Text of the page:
of lucid voice,
but has learned to hate the violent,
not clashing with the noble
or drawing out the end of any action.
Brief is the span, for men,
of opportunity. He knows it well;
like an attendant, not a drudge, he follows it.
They say this is the sharpest pain:
to recognize the good
but stand outside it by compulsion.
Truly, that man is even now,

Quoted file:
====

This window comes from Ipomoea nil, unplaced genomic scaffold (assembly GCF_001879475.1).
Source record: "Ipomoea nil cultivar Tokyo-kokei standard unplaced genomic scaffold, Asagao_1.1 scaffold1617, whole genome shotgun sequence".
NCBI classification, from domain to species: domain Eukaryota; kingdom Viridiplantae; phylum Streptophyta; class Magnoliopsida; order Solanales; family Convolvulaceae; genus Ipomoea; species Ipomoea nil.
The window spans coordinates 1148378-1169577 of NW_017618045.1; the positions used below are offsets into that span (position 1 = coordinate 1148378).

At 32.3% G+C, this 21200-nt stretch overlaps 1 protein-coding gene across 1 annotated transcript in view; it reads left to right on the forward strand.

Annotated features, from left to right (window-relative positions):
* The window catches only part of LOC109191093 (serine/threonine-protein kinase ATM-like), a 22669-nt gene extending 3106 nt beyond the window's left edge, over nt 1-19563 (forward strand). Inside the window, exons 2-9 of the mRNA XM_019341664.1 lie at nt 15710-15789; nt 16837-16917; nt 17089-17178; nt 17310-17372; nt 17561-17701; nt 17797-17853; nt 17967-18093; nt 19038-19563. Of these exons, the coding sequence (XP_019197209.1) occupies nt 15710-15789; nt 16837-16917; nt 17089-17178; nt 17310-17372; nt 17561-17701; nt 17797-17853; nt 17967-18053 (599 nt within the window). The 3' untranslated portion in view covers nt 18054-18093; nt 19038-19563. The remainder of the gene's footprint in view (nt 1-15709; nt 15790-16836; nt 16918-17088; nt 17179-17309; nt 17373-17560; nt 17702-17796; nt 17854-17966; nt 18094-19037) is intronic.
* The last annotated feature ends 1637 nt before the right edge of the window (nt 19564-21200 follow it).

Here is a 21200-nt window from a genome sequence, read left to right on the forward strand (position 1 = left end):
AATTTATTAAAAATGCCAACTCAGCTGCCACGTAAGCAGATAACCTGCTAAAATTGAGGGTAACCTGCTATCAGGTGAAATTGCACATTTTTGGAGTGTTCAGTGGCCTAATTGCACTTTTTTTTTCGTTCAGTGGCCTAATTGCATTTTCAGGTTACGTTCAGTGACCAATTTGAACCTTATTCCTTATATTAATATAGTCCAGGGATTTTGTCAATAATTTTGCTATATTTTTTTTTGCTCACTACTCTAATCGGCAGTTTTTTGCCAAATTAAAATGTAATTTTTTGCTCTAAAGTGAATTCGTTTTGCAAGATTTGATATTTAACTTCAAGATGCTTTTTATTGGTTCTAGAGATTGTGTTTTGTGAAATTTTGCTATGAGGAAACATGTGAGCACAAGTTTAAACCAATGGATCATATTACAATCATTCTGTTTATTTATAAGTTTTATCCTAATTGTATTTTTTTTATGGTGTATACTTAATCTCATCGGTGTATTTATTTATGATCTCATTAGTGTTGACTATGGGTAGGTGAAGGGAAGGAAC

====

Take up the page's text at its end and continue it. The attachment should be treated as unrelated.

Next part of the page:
like Atlas, wresting with the sky
apart from fatherland apart from property.
But Zeus eternal freed the Titans;
in passing time,
as winds subside, comes change
of sails. But he prays,
when he's exhausted this accursed affliction,
to see his home one day,
and by the fountain of Apollo,
joining the symposia,
to throw his heart into the joys of youth,
and clasping the richly ornate lyre
among his songwise citizens, to grasp peace,
working harm to none nor suffering it
from his countrymen;
and he could tell, Archesilaus,
what fountain of ambrosial verse he found
when recently a guest at Thebes.